Captain James Cook arrived in the Pacific 250 years ago, triggering British colonisation of the region. We’re asking researchers to reflect on what happened and how it shapes us today. You can see other stories in the series here and an interactive here.
Aboriginal and Torres Strait Islander listeners should be aware the podcast accompanying this story contains the names of people who are deceased.
It’s 250 years since Captain James Cook set foot in Australia, and there’s a growing push to fully acknowledge the violence of Australia’s colonial past.
On today’s episode of the podcast, historian Kate Darian-Smith of the University of Tasmania explains that the way Australia has commemorated Cook’s arrival has changed over time – from military displays in 1870 to waning interest in Cook in the 1950s, followed by the fever-pitch celebrations of 1970.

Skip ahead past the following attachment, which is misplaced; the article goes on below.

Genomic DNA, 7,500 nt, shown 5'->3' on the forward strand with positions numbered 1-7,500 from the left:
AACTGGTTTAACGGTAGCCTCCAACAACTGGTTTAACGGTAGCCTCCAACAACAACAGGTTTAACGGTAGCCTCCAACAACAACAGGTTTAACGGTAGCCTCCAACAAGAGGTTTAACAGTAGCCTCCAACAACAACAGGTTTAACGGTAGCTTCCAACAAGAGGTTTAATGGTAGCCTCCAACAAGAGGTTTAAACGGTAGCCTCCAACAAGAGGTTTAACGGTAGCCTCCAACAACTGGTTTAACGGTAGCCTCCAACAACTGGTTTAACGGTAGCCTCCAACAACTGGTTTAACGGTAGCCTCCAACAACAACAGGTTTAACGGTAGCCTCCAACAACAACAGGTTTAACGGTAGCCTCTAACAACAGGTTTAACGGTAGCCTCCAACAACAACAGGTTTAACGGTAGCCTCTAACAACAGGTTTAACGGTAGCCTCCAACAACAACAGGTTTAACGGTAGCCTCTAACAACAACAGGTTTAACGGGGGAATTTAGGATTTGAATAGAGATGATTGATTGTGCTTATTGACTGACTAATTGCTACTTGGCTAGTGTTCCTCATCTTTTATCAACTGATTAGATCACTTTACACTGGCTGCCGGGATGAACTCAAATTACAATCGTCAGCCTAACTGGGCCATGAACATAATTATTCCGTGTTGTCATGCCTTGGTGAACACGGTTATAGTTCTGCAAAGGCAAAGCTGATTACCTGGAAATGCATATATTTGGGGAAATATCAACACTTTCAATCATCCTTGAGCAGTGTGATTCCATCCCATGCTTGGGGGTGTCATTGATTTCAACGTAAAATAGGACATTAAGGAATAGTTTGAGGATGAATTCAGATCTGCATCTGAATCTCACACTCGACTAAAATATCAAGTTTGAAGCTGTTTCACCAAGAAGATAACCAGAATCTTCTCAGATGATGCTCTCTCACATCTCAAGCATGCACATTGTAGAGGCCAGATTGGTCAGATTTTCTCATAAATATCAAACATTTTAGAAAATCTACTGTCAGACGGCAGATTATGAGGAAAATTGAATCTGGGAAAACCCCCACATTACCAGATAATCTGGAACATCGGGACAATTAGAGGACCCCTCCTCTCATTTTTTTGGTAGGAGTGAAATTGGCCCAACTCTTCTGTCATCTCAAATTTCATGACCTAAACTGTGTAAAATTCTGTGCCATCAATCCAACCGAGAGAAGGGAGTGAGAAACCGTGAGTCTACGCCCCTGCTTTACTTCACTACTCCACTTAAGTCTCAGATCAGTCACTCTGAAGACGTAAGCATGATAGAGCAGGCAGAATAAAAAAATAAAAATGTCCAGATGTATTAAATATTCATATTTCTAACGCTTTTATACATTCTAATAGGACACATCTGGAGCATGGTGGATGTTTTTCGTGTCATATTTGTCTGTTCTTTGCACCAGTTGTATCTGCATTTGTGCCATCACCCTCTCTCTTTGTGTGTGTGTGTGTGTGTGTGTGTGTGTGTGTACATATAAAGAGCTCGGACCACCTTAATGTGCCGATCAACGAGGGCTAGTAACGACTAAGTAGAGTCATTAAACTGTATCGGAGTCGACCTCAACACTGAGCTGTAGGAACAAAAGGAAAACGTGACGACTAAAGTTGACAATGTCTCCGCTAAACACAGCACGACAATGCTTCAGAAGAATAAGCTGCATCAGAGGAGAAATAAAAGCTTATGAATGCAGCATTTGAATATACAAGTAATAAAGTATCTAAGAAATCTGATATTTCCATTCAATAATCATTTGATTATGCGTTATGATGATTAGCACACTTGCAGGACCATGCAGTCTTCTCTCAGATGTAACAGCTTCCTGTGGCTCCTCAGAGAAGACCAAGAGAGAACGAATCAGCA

Now, though, a more nuanced debate is required, she says, adding that it’s time to discuss the violence that Cook’s crew meted out to Indigenous people after stepping ashore at Botany Bay.
“I think discussing those violent moments is quite confronting for many Australians, but also sits within wider discussions about Aboriginal rights and equality in today’s Australia,” Darian-Smith told The Conversation’s Phoebe Roth.
In her companion essay here, co-authored with Katrina Schlunke, Darian-Smith argues many of the popular “re-enactments” of national “foundation moments” in Australia’s past have elements of fantasy, compressing time and history into palatable narratives for mainstream Australia.
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